What is battery type/age?

 

I'm sure you've checked running voltage.

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All good advice above - especially checking battery terminal connections for tightness. 

 

I suppose there could be a fuel quality issue too - but the symptoms do not line up perfectly for this being the culprit.  Sounds heat or vibration related.

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No one mentioned this but maybe the side stand switch? Bypass it and see if you still have a problem? That's where it seems to have started.

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No one mentioned this but maybe the side stand switch? Bypass it and see if you still have a problem? That's where it seems to have started.

You can bypass the Sidestand Switch by simply shifting into neutral.

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It could be a problem with your relay bases. The terminals that connect to the relays can be pushed back, or get loose. Then road vibrations can make a connection between a relay and the terminals in the base fail intermittently.

KiwiRoy wrote a helpful guide on how to fix this problem here: http://www.v11lemans.com/forums/index.php?showtopic=15718 

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No one mentioned this but maybe the side stand switch? Bypass it and see if you still have a problem? That's where it seems to have started.

You can bypass the Sidestand Switch by simply shifting into neutral.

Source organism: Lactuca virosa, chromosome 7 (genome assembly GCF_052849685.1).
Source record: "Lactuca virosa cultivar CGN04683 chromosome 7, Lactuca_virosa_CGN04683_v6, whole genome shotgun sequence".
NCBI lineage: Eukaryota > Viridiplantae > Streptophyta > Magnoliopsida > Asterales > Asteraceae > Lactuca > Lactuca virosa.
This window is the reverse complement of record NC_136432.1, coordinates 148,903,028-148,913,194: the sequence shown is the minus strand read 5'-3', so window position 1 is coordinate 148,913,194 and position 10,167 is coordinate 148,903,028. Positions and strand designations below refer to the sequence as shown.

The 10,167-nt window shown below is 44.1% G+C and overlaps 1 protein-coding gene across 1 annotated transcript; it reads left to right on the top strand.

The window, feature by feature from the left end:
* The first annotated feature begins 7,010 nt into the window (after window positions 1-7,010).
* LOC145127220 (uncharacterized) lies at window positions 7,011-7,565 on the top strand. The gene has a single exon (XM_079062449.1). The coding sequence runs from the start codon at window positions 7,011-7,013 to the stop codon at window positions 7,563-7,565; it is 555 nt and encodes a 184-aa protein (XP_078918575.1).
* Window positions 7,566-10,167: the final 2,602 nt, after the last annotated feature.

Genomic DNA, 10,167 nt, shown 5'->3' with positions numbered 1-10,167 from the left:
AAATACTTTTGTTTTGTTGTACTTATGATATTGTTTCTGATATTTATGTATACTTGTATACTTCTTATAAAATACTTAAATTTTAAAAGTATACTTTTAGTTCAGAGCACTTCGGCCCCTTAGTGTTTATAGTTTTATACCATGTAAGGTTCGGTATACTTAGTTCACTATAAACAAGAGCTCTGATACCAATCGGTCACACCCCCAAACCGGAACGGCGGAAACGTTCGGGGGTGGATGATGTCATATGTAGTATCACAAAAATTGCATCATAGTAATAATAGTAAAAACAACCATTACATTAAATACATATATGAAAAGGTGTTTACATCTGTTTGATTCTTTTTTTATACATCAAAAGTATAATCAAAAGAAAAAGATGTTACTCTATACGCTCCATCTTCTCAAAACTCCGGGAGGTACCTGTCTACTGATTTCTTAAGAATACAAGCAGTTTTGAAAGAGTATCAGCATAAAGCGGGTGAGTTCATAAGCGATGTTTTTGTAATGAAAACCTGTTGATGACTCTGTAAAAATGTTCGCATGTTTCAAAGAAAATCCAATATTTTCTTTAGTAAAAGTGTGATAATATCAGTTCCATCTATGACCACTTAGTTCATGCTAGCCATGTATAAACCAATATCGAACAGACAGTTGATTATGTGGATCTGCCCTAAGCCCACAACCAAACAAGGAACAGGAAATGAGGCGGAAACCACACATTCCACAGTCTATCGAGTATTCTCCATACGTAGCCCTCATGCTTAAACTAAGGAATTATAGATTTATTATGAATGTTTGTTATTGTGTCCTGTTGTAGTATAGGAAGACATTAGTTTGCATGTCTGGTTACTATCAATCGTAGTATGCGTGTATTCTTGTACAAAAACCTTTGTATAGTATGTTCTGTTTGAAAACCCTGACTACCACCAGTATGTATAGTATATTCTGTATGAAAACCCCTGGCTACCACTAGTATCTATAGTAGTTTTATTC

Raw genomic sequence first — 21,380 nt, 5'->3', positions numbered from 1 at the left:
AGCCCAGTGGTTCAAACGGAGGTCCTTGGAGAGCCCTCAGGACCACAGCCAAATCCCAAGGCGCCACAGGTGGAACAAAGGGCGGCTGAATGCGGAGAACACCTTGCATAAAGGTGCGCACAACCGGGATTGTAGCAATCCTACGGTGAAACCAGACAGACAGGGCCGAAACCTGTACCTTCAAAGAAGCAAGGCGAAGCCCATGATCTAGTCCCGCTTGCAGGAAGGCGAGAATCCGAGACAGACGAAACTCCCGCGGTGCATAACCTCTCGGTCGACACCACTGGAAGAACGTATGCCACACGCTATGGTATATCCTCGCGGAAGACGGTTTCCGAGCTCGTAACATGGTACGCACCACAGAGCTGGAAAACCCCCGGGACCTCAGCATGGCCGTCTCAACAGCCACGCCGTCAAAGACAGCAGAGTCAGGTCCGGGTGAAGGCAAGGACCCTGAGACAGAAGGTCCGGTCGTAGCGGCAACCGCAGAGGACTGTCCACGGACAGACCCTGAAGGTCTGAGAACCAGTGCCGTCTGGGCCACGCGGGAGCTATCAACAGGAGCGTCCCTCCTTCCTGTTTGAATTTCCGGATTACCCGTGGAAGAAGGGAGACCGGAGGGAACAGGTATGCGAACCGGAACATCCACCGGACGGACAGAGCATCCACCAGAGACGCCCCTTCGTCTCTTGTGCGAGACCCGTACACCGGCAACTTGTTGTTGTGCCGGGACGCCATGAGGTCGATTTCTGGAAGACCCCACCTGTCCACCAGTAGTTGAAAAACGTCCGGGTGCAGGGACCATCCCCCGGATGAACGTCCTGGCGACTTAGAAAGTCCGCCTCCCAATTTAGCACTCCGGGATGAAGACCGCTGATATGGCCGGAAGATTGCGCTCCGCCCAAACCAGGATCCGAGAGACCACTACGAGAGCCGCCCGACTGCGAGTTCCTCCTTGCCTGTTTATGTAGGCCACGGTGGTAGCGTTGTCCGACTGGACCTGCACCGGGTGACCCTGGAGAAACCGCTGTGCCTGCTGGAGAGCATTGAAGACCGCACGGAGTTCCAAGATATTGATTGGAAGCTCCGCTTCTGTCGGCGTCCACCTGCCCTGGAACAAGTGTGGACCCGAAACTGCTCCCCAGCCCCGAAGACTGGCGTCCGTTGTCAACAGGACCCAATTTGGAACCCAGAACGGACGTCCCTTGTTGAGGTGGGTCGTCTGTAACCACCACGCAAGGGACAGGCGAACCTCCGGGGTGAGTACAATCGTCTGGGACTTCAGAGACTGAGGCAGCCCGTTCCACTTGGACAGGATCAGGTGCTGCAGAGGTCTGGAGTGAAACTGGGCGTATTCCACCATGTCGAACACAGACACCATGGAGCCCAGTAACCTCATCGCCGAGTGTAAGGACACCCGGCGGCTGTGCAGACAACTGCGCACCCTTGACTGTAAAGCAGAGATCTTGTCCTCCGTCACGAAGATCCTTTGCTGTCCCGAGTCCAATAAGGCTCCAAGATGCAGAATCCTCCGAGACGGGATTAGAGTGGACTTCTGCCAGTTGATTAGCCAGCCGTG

And then you could have a bad Neutral switch? Do you remember the good old days when the fanciest thing you had to worry about was if your Boyer was going to fire?

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The Starter turning the engine slowly worries me, I have seen that before when the main ground was loose, the starter current finds an alternate path back to the battery via the small black wire from the regulator case to negative post. The starter turns at less than half speed and pretty soon the bike starts letting out the magic smoke like this one has.

(sent to me by an owner complaining of slow cranking and smoke)

fb4cd4fa-6b2c-4fa3-8638-bd35e85e7e00_zps

 

Make sure the main ground connects to a gearbox bolt down near the seat release like this c/w Vaseline of course.

NewMainGround_zps6c372dc1.jpg

 

Not under the seat release bracket like this (my bike), it was loose and slow cranking as I described

MainGround_zps18e4b594.jpg

 

 

Loose (disconnected) main ground at the battery

Lead Oxide is formed on battery terminals, this is an insulator that can completely disconnect the lug from terminal even though it's mechanically tight, I have seen it disable a bike in as little as 2 weeks. The oxide creeps into the connection between post and lug until all that's left is a tiny area of contact which usually fuses at cranking, I'm sure you've all experienced this in an auto in winter time.

You may have noticed when measuring battery voltage, just touching the meter leads on the post doesn't make connection, you have to jab the leads through the layer of oxide.

Scrape the lead terminals then smear them with Vaseline to keep the oxygen away and they will maintain good contact for years.

 

A loose ground could also explain the erratic running, these bikes won't keep running without a battery connected.